Biz per worker: How govt banks pip pvt ones.
When Anil Kumar Nayak, an account holder of a large public sector bank, lost his passbook, he was shocked to find his bank did not offer any help. “I was told nothing can be done now. A new passbook could not be issued as there was no account number.
When I requested the branch manager to search the account number by my name, he rudely replied that he did not have time. I was given a new account opening form by a peon. Please guide me how I can retrieve my account number and how to make such people accountable,” Nayak wrote on Grahak Seva, the government's customer grievances website.
The website has numerous such posts complaining about the service quality of public sector banks (PSBs). However, interestingly, RBI data shows the growth in business per employee of government-owned banks continues to outpace that of private sector lenders. The business per employee of govt banks rose by 13.2 per cent from a year earlier to Rs 11.5 crore in FY12. During this period, the business per employee of private sector banks grew by 4.3 per cent to Rs 9.9 crore.
“Post (after) the 2009 downturn, a lot of companies in the retail to customer businesses shifted from private to PSBs. This is getting reflected in the increase in business per customer. This is true (mostly) in smaller towns, where public sector banks have a wider presence than private banks. If you look at business per employee in urban areas, private banks might show a better figure than PSBs,” said Sunil Goel, director of human resource firm GlobalHunt.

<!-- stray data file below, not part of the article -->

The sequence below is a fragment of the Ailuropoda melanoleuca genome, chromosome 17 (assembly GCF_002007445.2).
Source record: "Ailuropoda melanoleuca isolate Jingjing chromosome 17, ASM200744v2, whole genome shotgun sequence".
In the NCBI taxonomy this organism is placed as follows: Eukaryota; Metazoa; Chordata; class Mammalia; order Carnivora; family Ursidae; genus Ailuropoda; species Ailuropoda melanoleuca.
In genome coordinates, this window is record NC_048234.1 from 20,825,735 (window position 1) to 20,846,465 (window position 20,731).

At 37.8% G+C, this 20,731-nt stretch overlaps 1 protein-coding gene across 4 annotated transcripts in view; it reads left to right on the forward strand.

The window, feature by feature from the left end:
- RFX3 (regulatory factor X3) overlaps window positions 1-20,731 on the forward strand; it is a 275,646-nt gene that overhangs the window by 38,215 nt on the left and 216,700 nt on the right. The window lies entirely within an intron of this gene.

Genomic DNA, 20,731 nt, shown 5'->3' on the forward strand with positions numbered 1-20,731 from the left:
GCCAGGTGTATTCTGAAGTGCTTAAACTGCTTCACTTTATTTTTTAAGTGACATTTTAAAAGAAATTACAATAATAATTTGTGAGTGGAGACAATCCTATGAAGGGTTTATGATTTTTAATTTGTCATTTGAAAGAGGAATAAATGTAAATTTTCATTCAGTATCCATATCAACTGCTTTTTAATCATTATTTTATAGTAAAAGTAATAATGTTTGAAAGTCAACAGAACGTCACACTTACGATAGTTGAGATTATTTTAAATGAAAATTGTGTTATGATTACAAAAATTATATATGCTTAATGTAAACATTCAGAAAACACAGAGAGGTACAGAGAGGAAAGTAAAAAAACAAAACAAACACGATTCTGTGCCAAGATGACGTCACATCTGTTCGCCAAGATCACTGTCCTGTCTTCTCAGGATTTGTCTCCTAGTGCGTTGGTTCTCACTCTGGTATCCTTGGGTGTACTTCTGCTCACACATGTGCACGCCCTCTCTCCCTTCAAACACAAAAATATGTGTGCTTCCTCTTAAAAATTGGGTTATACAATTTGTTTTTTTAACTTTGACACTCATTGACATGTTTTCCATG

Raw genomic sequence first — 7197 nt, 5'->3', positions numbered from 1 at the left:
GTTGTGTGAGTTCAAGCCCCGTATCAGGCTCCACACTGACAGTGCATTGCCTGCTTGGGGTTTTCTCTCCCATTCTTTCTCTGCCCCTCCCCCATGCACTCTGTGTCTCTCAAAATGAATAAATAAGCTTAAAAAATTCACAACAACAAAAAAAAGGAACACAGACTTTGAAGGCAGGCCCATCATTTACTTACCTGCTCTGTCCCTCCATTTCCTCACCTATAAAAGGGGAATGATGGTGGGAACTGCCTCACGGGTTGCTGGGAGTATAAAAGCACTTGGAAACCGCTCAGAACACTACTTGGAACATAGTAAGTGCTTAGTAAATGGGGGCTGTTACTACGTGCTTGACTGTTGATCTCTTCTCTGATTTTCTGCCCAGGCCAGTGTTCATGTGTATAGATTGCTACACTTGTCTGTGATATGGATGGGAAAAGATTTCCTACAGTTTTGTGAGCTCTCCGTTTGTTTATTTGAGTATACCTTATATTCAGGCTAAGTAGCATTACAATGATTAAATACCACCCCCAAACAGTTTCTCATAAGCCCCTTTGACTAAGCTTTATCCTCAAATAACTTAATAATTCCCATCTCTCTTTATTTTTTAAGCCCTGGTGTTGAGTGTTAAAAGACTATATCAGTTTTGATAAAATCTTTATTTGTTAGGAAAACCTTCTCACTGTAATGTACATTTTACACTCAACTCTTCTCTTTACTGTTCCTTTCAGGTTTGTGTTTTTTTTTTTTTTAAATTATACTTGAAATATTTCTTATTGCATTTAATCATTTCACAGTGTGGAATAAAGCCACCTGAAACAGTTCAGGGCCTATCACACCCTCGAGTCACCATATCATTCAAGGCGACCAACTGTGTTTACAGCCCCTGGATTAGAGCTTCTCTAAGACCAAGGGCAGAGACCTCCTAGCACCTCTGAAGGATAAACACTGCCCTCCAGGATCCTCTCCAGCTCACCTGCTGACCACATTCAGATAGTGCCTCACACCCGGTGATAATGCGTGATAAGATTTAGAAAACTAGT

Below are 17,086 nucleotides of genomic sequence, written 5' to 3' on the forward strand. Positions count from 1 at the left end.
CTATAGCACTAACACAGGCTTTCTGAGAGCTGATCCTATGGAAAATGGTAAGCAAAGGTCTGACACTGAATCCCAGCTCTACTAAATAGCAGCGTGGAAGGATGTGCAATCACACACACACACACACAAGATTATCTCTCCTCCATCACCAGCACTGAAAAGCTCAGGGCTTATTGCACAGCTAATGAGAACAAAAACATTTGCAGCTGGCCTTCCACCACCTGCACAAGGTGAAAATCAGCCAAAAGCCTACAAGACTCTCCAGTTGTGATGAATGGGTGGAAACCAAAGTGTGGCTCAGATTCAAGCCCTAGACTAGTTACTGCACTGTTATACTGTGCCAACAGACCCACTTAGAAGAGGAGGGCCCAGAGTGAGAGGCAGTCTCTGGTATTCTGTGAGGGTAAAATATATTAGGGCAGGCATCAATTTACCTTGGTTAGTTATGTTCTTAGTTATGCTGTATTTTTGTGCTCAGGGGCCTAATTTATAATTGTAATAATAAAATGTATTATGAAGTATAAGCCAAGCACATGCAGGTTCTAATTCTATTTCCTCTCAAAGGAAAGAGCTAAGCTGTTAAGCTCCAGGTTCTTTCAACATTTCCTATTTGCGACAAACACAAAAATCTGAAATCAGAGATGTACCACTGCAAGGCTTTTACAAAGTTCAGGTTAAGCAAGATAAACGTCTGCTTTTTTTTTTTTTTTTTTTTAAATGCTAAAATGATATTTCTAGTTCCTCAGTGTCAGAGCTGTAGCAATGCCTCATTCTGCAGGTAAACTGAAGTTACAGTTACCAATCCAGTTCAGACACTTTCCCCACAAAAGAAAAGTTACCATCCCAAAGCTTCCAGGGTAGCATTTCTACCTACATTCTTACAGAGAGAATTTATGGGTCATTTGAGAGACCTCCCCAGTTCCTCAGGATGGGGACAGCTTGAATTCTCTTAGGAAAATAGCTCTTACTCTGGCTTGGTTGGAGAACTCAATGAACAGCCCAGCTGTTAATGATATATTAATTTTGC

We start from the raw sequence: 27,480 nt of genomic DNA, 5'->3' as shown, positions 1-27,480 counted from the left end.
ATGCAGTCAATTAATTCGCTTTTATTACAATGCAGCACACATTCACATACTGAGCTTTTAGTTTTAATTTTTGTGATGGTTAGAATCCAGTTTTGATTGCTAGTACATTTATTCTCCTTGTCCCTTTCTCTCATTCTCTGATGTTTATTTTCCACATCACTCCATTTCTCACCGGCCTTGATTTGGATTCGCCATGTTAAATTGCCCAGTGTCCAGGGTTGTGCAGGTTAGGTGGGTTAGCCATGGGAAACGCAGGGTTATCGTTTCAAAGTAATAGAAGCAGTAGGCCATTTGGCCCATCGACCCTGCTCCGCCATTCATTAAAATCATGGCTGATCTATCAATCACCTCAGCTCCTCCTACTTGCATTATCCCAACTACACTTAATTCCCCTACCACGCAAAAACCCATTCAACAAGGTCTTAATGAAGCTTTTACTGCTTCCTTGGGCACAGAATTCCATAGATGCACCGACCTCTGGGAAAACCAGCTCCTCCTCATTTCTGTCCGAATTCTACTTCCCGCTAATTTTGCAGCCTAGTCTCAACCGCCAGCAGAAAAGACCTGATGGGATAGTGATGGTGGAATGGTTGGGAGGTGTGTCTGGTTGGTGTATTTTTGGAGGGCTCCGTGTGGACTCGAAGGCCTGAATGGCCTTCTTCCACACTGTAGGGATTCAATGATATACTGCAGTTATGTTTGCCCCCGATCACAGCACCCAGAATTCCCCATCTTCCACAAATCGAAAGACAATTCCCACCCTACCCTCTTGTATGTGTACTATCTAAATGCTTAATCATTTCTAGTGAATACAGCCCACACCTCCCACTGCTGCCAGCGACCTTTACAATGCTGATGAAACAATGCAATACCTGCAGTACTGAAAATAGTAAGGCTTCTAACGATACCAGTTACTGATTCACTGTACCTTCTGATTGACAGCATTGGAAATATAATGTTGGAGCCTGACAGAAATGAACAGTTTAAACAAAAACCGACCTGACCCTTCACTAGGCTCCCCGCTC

Most bankers say the growth in business per staff of PSBs is primarily on account of retirement of a large number of employees. The situation is probably the outcome of a slowdown in recruitment in government-owned banks in the 1990s. It has also prompted RBI to describe the 10 years from 2010 to 2020 as the “decade of retirement”.
“While public sector banks have started recruiting new employees (in recent years), it is not commensurate with the number of people retiring. With the introduction of computers, many of the basic functions are now automated and PSBs do not require the same number of people as before. This is why the growth in business per employee is higher for PSBs compared to private banks,” said Shubhalakshmi Panse, CMD of Allahabad Bank.
Meanwhile, private banks recruited more people than public sector banks in FY12. The headcount in private banks increased by 26,391 while state-run lenders hired only 16,286 people.
Bankers also pointed out that private lenders score over government-owned banks in other parameters measuring efficiency. “The profit per employee of private banks continues to be higher than public sector banks,” said a senior executive of a Mumbai-based private sector bank.
In FY12, the profit per employee of private lenders rose by 12.8 per cent from a year earlier to Rs 10.6 lakh. During the same period, the profit per employee of state-run lenders was up 8.5 per cent to Rs 6.4 lakh.